LIV­ING BE­LOW THE GROUND

Sub­ter­ranean dwellings in China date back more than 4,000 years, and are unique to the re­gion south of Shanxi prov­ince, where there is a lack of stone. and re­port from Pinglu.

China Daily (Hong Kong) - - LIFE - LIU WENLI / FOR CHINA DAILY LIU WENLI / FOR CHINA DAILY SUN RUISHENG / CHI­NADAILY

When asked how long his fam­ily had been liv­ing in the sub­ter­ranean dwelling in Pinglu, in North China’s Shanxi prov­ince, the 70-year-old vet­eri­nar­ian Wang Shoux­ian gave an an­swer rarely heard in China, where the av­er­age life­span of build­ings is 30 years: “more than 300 years”.

Not only was Wang was born in the cave dwelling, but so was his fa­ther, grand­fa­ther and great grand­fa­ther.

As the ge­neal­ogy book of his fam­ily was burned dur­ing the “cul­tural rev­o­lu­tion” (1966-76) as a sym­bolic farewell to the “out­dated” past, Wang re­lies on mem­ory to retell the story of his fam­ily.

“There used to be an im­por­tant road near here. So, my fore­fa­thers built the un­der­ground dwelling as a lodge for passers-by. Most old peo­ple in the county know about the Wang Fam­ily Ho­tel,” says Wang.

The wall fac­ing his bed, which is cov­ered with dozens of dis­col­ored photos dat­ing back decades, re­minds him of his big fam­ily. But none of his three sons or the grand­chil­dren, who work and study in the county’s down­town, is will­ing to stay in the un­der­ground cave dwelling.

Since his wife died sev­eral years ago at the aged of 67, Wang is the only res­i­dent of the sub­ter­ranean dwelling. There were hun­dreds of such dwellings be­fore the 1980s, but most have col­lapsed af­ter young peo­ple left and the old peo­ple died.

The dwellings date back more than 4,000 years, and are unique to the re­gion south of Shanxi, where there is a lack of stone and the soil is rich in solid loess brought in by the Yel­low River from the Gobi desert.

Wang was named an in­tan­gi­ble cul­tural her­itage ex­pert by the provin­cial author­ity in 2008 be­cause he is one of the few to­day who knows how to build the dwellings.

Wang says the dwellings are not that dif­fi­cult to build but “ex­pen­sive to main­tain”.

To cre­ate the dwelling, a pit cov­er­ing an area of about 200 square me­ters and 7 to 8 me­ters deep, is dug on a flat and thick loess plateau, with a spot care­fully cho­sen by feng shui mas­ters as its cen­ter. The bot­tom of the pit is the court­yard, and arched caves are then dug on the sides of the pit, form­ing rooms.

A wind­ing cor­ri­dor lead­ing to the bot­tom of the pit is dug as the only way to en­ter and leave the res­i­dence. But the en­trance of the cor­ri­dor is al­ways hid­den to keep possi- ble in­trud­ers out.

In the court­yard there is a well, which also col­lects rain for daily use, and a waste­water soak pit.

On the flat roof of the dwell- ing are two stone rollers.

Wang says he uses the rollers to roll the earth to make it com­pact and solid. The grass grow­ing on the top of the plat­form must be re­moved as the roots can dam­age the soil layer.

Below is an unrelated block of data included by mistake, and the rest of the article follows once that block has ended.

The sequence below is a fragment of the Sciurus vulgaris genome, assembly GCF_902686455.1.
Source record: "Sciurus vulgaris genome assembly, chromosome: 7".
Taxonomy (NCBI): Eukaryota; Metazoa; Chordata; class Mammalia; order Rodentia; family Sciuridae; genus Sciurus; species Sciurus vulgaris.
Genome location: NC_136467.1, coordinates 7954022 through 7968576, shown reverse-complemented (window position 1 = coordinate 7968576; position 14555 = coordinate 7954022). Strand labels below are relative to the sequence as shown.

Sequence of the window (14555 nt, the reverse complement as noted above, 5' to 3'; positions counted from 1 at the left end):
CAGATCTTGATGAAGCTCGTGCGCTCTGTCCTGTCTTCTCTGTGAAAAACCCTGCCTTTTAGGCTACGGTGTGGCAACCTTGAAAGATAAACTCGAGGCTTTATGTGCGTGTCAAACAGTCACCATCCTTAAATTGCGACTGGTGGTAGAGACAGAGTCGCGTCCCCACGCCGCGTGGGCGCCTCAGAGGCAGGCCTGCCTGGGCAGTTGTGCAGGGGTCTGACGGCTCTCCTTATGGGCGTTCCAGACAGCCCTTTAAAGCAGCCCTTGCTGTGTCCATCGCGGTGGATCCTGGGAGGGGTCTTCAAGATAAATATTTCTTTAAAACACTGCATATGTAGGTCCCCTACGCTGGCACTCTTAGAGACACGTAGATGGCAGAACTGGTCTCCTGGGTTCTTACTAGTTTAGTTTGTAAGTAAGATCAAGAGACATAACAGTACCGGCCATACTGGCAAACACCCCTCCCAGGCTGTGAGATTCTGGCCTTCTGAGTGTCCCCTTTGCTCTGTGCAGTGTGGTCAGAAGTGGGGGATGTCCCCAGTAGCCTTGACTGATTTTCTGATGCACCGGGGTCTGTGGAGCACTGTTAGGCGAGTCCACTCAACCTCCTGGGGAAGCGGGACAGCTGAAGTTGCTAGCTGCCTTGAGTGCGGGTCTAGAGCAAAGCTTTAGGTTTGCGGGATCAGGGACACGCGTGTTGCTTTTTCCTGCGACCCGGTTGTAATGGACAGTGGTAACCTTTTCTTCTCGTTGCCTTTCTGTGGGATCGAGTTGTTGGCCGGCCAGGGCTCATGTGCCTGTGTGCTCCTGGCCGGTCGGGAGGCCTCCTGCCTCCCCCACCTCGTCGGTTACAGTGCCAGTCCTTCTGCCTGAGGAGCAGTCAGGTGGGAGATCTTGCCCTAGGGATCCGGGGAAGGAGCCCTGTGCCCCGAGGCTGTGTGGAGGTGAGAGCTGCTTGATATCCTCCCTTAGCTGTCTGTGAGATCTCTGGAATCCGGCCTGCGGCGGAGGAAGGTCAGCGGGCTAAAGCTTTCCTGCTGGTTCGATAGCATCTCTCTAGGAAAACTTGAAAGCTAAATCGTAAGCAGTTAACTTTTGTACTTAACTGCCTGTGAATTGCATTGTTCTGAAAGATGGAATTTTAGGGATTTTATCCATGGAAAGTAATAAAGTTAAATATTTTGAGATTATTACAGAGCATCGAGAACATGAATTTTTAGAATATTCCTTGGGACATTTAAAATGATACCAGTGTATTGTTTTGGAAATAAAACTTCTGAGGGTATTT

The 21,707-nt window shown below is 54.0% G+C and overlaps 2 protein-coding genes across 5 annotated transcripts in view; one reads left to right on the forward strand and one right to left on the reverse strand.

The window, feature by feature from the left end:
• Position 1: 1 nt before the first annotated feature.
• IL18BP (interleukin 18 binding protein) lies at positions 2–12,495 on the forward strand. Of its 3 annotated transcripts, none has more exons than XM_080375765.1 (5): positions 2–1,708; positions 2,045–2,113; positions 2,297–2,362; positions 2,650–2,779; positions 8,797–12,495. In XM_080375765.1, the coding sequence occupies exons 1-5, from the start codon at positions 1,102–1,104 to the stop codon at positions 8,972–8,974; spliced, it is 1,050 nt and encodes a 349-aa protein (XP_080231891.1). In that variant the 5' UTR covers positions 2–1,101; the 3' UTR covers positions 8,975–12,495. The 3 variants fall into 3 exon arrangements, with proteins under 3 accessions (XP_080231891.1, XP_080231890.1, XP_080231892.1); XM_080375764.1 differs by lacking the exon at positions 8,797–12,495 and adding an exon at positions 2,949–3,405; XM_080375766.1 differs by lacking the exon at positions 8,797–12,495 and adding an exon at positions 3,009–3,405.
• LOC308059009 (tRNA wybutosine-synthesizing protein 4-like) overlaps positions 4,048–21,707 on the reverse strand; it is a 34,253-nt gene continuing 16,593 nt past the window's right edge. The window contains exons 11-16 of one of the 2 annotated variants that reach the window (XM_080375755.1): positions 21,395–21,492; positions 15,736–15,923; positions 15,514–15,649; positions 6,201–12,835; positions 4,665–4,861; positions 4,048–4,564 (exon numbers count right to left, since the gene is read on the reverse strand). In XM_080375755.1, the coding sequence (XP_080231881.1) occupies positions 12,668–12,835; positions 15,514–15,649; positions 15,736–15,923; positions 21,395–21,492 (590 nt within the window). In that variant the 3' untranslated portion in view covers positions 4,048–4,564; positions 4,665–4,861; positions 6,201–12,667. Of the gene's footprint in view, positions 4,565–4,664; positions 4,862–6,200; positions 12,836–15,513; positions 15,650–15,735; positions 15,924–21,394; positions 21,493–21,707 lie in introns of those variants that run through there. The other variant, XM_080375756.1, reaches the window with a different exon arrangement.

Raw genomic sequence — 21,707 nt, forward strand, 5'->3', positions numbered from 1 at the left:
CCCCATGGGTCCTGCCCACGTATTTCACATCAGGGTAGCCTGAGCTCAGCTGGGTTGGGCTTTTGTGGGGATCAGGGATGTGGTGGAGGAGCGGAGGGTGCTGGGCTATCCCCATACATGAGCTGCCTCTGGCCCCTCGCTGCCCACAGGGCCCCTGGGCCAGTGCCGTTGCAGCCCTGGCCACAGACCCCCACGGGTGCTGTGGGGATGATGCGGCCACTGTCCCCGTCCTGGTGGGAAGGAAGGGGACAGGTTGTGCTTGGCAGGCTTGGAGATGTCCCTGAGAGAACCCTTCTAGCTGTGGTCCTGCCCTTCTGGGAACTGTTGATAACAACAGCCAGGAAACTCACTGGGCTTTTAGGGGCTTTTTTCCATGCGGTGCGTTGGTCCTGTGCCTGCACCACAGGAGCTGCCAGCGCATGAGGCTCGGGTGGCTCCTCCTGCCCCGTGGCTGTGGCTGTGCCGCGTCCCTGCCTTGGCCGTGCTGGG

If main­te­nance is not done in a timely fash­ion, the loess can be­come loose and the arched caves will col­lapse.

Be­sides treat­ing live­stock in nearby vil­lages, Wang spends most of his time mend­ing and re­in­forc­ing his home.

An­cient records show that lo­cal res­i­dents de­vised this kind of sub­ter­ranean struc­ture to avoid wild beasts, as well as the wind.

Ar­chae­ol­o­gists say un­der­ground dwellings are a re­minder of early hu­mans in caves.

Wang’s neigh­bors say that his un­der­ground dwelling has good feng shui, be­cause most of the ba­bies born in his home over the past 15 gen­er­a­tions since the Qing Dy­nasty (16441911) are male.

Wang and his wife opened their home to tourists in the 1980s, and they kept note­books for the lodgers to record their re­ac­tions.

Among the com­ments are ones like — “Thank you for en­ter­tain­ing us in your fas­ci­nat­ing and un­usual home. I had pre­vi­ously only heard about such place. I had never seen one. A very com­fort­able life,” from Natalia Read, a vis­i­tor from Lon­don in April 2012.

Wang Fang, a trav­eler from Pinglu and now liv­ing in Shang­hai, writes in Au­gust 2014: “I grew up in such an un­der­ground dwelling in Pinglu. It only ap­pears in my dream now. Thank you for pro­tect­ing my dream and my home.”

Wang says a re­tired Ja­panese sol­dier used to bring his fam­ily mem­bers to live in the cave dwelling in the 1980s.

“He said he used to live in one dur­ing the war and likes it very much,” says Wang.

Now, a big con­cern for Wang is that the cave may col­lapse af­ter he passes away.

“No­body wants to learn how to build it and live in it, be­cause it takes too much work, and the gov­ern­ment says the dwellings are a waste of land,” says Wang.

Con­tact the writ­ers at liyang@chi­nadaily.com.cn

Wang Shoux­ian’s house, be­lieved to be more than 300 years old, is one of the best pre­served un­der­ground dwellings in the area.

An el­derly woman sits in front of her un­der­ground dwelling in Pinglu, Shanxi prov­ince.

The sub­ter­ranean house is dug on a flat and thick loess plateau.

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